Lisa Thalheimer is a climate economist with a focus on the impacts of climate change and resulting human responses including migration and conflict. She joins the EMIC team as a Senior Researcher after completing her postdoctoral research at Princeton University’s School of Public and International Affairs. She is an associate researcher with Climate Econometrics, the World Weather Attribution initiative and the Potsdam Institute for Climate Impact Research, and part of the RISK-KAN steering committee.
At EMIC, her research focuses on three pillars: effect, causality, and interventions. Her research seeks to disentangle the underlying drivers of human (im)mobility and attribute extreme weather-driven human mobility to anthropogenic climate change. Her research interests include anticipatory action, compound events, and systemic risk. Thalheimer co-leads the CLON Project that aims to better understand climate change impacts on (im)mobility and conflict.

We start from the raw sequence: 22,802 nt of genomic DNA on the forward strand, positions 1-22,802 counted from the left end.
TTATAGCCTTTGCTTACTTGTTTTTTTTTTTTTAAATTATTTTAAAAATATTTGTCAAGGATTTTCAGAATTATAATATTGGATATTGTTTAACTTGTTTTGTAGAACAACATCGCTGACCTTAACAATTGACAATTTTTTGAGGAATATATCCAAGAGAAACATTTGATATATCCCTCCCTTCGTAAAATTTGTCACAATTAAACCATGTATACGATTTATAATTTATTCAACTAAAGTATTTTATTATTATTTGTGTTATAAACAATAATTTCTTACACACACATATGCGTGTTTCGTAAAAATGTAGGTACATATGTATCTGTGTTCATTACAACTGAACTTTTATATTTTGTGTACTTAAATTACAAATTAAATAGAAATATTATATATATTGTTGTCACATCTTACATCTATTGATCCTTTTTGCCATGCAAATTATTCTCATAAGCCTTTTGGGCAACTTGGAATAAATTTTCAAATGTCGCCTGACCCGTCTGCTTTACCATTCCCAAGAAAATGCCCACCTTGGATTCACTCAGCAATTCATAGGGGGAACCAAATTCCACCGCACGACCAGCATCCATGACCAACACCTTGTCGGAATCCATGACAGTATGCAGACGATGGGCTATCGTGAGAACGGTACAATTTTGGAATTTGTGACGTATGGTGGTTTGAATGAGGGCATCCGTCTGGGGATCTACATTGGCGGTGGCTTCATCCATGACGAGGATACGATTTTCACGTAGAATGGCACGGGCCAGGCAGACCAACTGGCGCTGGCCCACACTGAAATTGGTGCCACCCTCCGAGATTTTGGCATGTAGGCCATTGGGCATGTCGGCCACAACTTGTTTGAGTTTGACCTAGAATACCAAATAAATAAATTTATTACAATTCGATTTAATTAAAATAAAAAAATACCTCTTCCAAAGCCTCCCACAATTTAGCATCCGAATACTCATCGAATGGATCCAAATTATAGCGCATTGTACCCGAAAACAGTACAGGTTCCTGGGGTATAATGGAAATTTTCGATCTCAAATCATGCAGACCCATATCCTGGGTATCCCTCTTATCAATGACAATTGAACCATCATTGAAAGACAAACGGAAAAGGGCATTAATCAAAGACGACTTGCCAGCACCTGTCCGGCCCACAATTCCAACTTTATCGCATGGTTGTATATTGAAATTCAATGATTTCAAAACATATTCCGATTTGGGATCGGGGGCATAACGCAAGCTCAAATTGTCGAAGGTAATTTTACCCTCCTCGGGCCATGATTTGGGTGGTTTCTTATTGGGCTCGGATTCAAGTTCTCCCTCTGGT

Dr. Thalheimer received her DPhil (PhD) from the Environmental Change Institute at the University of Oxford, and a MS in Sustainability Management from Columbia University. Her doctoral research developed a method to quantitatively assess the contribution of climate change to human mobility, combining methods from climate science and econometrics. Prior to joining UNU, she worked in a variety of roles at international organisations and NGOs such as the World Bank and The Earth Institute, providing her with a multifaceted, international background in environmental economics and climate policy.